The findings of a study funded by the National Environment Research Council and led by Dr Louise Allcock at Queen's School of Biological Sciences and colleagues from Cambridge University and British Antarctic Survey will be reported at a conference in Spain this week.
The World Conference on Marine Biodiversity is taking place in Valencia between 11 and 15 November.
The Queen's research forms part of a decade-long global research programme to learn more about the world's oceans.
Octopuses started migrating to new ocean basins more than 30 million years ago as Antarctica cooled and large ice-sheets grew.
These huge climatic events created a 'thermohaline expressway' - a northbound flow of deep cold water, providing new habitat for the animals previously confined to the sea floor around Antarctica.
Isolated in new habitat conditions, many different species evolved. Some octopuses lost their defensive ink sacs because there was no need for the defence mechanisms in the pitch black waters more than two kilometres below the surface.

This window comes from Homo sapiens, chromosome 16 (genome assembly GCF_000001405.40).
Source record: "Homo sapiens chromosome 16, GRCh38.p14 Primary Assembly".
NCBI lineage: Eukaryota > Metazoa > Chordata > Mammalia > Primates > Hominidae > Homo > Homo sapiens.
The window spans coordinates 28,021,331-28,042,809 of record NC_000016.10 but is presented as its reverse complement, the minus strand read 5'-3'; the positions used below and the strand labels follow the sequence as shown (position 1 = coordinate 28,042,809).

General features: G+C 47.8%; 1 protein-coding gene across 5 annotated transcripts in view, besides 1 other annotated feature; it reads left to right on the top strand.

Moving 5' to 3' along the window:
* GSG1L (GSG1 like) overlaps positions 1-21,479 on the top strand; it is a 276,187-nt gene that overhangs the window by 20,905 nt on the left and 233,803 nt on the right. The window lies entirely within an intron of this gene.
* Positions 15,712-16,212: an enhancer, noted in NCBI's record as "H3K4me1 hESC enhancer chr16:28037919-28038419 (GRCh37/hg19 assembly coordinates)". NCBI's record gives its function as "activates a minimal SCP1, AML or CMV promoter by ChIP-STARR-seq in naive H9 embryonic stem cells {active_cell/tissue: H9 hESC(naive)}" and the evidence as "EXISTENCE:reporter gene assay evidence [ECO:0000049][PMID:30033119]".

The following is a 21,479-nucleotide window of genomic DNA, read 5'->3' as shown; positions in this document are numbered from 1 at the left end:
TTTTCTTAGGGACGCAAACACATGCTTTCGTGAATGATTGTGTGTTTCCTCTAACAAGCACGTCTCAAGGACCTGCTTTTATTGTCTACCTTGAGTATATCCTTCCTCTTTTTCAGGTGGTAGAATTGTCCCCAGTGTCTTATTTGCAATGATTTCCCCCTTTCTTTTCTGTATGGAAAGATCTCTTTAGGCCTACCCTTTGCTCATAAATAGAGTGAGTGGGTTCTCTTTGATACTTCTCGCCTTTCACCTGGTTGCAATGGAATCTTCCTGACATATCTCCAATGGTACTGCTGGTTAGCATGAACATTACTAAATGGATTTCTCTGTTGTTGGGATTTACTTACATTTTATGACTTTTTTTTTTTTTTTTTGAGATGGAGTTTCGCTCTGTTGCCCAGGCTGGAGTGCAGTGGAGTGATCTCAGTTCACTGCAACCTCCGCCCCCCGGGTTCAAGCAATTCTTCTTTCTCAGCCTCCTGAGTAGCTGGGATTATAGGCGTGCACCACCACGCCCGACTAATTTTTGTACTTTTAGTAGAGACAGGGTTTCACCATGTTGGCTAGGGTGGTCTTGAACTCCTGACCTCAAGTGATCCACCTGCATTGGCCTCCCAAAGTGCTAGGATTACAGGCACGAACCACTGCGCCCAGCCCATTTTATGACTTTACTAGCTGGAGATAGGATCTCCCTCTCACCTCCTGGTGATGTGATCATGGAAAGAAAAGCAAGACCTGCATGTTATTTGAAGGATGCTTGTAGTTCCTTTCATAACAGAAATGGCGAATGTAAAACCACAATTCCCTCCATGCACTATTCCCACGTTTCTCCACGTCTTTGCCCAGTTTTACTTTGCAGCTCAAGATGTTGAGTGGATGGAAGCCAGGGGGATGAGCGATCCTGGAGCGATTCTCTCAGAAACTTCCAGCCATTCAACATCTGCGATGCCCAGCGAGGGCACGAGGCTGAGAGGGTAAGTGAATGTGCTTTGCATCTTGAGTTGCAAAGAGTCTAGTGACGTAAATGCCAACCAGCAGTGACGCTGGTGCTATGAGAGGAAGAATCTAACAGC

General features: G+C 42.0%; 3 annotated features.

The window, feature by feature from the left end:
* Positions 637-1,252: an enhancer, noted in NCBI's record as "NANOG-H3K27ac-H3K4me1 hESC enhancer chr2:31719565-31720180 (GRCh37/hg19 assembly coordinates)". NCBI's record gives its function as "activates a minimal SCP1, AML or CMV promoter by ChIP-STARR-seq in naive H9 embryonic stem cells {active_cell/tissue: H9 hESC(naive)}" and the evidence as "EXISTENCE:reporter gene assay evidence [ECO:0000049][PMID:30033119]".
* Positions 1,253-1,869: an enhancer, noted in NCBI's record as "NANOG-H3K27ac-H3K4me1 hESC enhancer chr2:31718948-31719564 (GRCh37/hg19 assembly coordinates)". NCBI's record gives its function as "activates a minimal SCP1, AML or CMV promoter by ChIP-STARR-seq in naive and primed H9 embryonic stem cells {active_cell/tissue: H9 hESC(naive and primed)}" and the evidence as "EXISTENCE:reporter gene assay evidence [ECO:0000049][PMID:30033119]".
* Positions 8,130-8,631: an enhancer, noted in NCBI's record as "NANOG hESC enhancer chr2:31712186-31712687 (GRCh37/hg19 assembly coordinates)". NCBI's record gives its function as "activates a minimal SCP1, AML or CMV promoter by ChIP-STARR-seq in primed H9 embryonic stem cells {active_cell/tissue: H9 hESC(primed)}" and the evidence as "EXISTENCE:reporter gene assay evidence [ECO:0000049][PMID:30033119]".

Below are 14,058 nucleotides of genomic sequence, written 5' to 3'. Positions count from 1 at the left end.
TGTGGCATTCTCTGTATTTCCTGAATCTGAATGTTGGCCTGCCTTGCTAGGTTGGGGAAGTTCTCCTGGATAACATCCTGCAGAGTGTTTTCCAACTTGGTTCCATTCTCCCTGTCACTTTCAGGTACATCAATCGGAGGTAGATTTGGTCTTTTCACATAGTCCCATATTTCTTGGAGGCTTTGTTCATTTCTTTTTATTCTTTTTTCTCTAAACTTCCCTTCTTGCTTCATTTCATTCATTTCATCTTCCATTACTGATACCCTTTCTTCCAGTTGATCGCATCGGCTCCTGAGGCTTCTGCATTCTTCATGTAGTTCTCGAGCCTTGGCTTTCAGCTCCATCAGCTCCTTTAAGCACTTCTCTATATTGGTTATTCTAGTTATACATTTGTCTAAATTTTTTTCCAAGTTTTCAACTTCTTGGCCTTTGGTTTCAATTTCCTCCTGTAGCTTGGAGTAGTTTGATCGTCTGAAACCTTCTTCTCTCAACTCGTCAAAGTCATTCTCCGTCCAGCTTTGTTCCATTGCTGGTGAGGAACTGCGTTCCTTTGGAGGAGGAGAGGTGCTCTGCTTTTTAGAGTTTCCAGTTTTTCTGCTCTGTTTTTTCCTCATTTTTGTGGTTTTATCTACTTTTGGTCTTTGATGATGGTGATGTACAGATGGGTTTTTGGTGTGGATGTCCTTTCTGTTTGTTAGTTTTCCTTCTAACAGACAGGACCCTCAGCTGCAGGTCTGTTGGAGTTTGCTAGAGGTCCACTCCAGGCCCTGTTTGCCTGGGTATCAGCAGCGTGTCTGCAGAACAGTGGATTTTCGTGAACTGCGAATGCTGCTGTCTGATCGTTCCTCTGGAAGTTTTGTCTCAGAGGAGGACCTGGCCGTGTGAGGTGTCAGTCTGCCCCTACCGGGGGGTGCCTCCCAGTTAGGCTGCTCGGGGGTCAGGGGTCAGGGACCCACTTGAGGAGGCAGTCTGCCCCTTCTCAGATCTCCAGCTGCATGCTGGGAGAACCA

Dr Allcock, who was assisted on the study by Dr Jan Strugnell and Dr Paulo Prodhl from Queen's, said: "It is clear from our research that climate change can have profound effects on biodiversity, with impacts even extending into habitats such as the deep oceans which you might expect would be partially protected from it. "If octopuses radiated in this way, it's likely that other fauna did so also, so we have helped explain where some of the deep-sea biodiversity comes from."
This revelation into the global distribution and diversity of deep-sea fauna, to be reported this week in the respected scientific journal Cladistics, was made possible by intensive sampling during International Polar Year expeditions.
The findings form part of the first Census of Marine Life (CoML), set to be completed in late 2010. It aims to assess and explain the diversity, dist
|Contact: Andrea Clements|
Queen's University Belfast